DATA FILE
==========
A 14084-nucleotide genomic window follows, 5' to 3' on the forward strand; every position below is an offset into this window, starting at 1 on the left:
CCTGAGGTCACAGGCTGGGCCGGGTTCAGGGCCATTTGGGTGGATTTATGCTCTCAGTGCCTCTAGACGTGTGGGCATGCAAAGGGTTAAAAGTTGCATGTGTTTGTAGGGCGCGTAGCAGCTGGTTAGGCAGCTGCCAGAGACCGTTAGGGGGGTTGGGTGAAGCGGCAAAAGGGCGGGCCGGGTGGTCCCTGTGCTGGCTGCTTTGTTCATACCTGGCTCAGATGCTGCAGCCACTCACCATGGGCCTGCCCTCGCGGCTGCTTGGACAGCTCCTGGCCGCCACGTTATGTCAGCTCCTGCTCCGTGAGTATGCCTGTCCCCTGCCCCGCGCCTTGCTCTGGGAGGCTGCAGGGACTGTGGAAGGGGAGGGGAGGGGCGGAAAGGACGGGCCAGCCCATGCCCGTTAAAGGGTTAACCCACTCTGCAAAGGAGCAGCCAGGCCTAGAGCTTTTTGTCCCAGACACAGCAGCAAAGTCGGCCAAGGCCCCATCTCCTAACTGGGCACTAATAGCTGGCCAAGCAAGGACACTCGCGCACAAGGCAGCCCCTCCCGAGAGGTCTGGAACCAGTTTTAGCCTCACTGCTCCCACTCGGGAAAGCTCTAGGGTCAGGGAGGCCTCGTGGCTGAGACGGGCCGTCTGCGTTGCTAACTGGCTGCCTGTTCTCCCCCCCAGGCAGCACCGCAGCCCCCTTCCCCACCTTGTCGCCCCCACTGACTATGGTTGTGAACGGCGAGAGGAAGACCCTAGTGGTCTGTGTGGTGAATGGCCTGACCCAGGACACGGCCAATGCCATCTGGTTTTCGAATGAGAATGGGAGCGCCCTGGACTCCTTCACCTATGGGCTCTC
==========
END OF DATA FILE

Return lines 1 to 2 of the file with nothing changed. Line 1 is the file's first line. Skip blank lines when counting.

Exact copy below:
A 14084-nucleotide genomic window follows, 5' to 3' on the forward strand; every position below is an offset into this window, starting at 1 on the left:
CCTGAGGTCACAGGCTGGGCCGGGTTCAGGGCCATTTGGGTGGATTTATGCTCTCAGTGCCTCTAGACGTGTGGGCATGCAAAGGGTTAAAAGTTGCATGTGTTTGTAGGGCGCGTAGCAGCTGGTTAGGCAGCTGCCAGAGACCGTTAGGGGGGTTGGGTGAAGCGGCAAAAGGGCGGGCCGGGTGGTCCCTGTGCTGGCTGCTTTGTTCATACCTGGCTCAGATGCTGCAGCCACTCACCATGGGCCTGCCCTCGCGGCTGCTTGGACAGCTCCTGGCCGCCACGTTATGTCAGCTCCTGCTCCGTGAGTATGCCTGTCCCCTGCCCCGCGCCTTGCTCTGGGAGGCTGCAGGGACTGTGGAAGGGGAGGGGAGGGGCGGAAAGGACGGGCCAGCCCATGCCCGTTAAAGGGTTAACCCACTCTGCAAAGGAGCAGCCAGGCCTAGAGCTTTTTGTCCCAGACACAGCAGCAAAGTCGGCCAAGGCCCCATCTCCTAACTGGGCACTAATAGCTGGCCAAGCAAGGACACTCGCGCACAAGGCAGCCCCTCCCGAGAGGTCTGGAACCAGTTTTAGCCTCACTGCTCCCACTCGGGAAAGCTCTAGGGTCAGGGAGGCCTCGTGGCTGAGACGGGCCGTCTGCGTTGCTAACTGGCTGCCTGTTCTCCCCCCCAGGCAGCACCGCAGCCCCCTTCCCCACCTTGTCGCCCCCACTGACTATGGTTGTGAACGGCGAGAGGAAGACCCTAGTGGTCTGTGTGGTGAATGGCCTGACCCAGGACACGGCCAATGCCATCTGGTTTTCGAATGAGAATGGGAGCGCCCTGGACTCCTTCACCTATGGGCTCTC